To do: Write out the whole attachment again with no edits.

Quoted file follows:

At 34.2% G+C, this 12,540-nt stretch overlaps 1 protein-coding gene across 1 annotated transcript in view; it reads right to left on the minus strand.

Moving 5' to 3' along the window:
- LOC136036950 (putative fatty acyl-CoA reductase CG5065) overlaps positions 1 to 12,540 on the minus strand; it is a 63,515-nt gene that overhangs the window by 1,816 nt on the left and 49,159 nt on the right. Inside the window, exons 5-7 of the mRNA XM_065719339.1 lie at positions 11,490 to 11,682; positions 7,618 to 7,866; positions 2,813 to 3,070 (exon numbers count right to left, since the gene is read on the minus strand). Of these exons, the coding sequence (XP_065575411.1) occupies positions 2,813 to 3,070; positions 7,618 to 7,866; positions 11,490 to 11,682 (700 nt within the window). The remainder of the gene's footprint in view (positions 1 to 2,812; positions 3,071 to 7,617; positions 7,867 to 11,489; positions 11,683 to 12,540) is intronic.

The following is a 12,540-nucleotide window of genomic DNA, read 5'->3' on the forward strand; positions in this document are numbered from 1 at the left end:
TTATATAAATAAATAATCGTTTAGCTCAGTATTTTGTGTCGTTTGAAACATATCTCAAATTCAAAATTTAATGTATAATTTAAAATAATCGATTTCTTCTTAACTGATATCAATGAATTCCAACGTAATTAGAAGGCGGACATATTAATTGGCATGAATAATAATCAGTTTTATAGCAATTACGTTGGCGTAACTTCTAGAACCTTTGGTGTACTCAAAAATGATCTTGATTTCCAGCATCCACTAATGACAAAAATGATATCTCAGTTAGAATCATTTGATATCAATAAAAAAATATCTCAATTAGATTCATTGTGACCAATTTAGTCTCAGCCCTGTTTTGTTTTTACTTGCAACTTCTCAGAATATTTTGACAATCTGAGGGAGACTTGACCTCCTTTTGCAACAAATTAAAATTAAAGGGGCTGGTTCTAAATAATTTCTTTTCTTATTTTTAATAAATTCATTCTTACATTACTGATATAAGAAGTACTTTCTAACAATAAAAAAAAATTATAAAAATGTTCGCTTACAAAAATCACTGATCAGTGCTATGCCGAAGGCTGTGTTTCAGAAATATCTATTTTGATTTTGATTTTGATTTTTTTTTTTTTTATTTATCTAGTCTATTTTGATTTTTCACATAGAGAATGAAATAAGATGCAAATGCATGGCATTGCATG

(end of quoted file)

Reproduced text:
At 34.2% G+C, this 12,540-nt stretch overlaps 1 protein-coding gene across 1 annotated transcript in view; it reads right to left on the minus strand.

Moving 5' to 3' along the window:
- LOC136036950 (putative fatty acyl-CoA reductase CG5065) overlaps positions 1 to 12,540 on the minus strand; it is a 63,515-nt gene that overhangs the window by 1,816 nt on the left and 49,159 nt on the right. Inside the window, exons 5-7 of the mRNA XM_065719339.1 lie at positions 11,490 to 11,682; positions 7,618 to 7,866; positions 2,813 to 3,070 (exon numbers count right to left, since the gene is read on the minus strand). Of these exons, the coding sequence (XP_065575411.1) occupies positions 2,813 to 3,070; positions 7,618 to 7,866; positions 11,490 to 11,682 (700 nt within the window). The remainder of the gene's footprint in view (positions 1 to 2,812; positions 3,071 to 7,617; positions 7,867 to 11,489; positions 11,683 to 12,540) is intronic.

The following is a 12,540-nucleotide window of genomic DNA, read 5'->3' on the forward strand; positions in this document are numbered from 1 at the left end:
TTATATAAATAAATAATCGTTTAGCTCAGTATTTTGTGTCGTTTGAAACATATCTCAAATTCAAAATTTAATGTATAATTTAAAATAATCGATTTCTTCTTAACTGATATCAATGAATTCCAACGTAATTAGAAGGCGGACATATTAATTGGCATGAATAATAATCAGTTTTATAGCAATTACGTTGGCGTAACTTCTAGAACCTTTGGTGTACTCAAAAATGATCTTGATTTCCAGCATCCACTAATGACAAAAATGATATCTCAGTTAGAATCATTTGATATCAATAAAAAAATATCTCAATTAGATTCATTGTGACCAATTTAGTCTCAGCCCTGTTTTGTTTTTACTTGCAACTTCTCAGAATATTTTGACAATCTGAGGGAGACTTGACCTCCTTTTGCAACAAATTAAAATTAAAGGGGCTGGTTCTAAATAATTTCTTTTCTTATTTTTAATAAATTCATTCTTACATTACTGATATAAGAAGTACTTTCTAACAATAAAAAAAAATTATAAAAATGTTCGCTTACAAAAATCACTGATCAGTGCTATGCCGAAGGCTGTGTTTCAGAAATATCTATTTTGATTTTGATTTTGATTTTTTTTTTTTTTATTTATCTAGTCTATTTTGATTTTTCACATAGAGAATGAAATAAGATGCAAATGCATGGCATTGCATG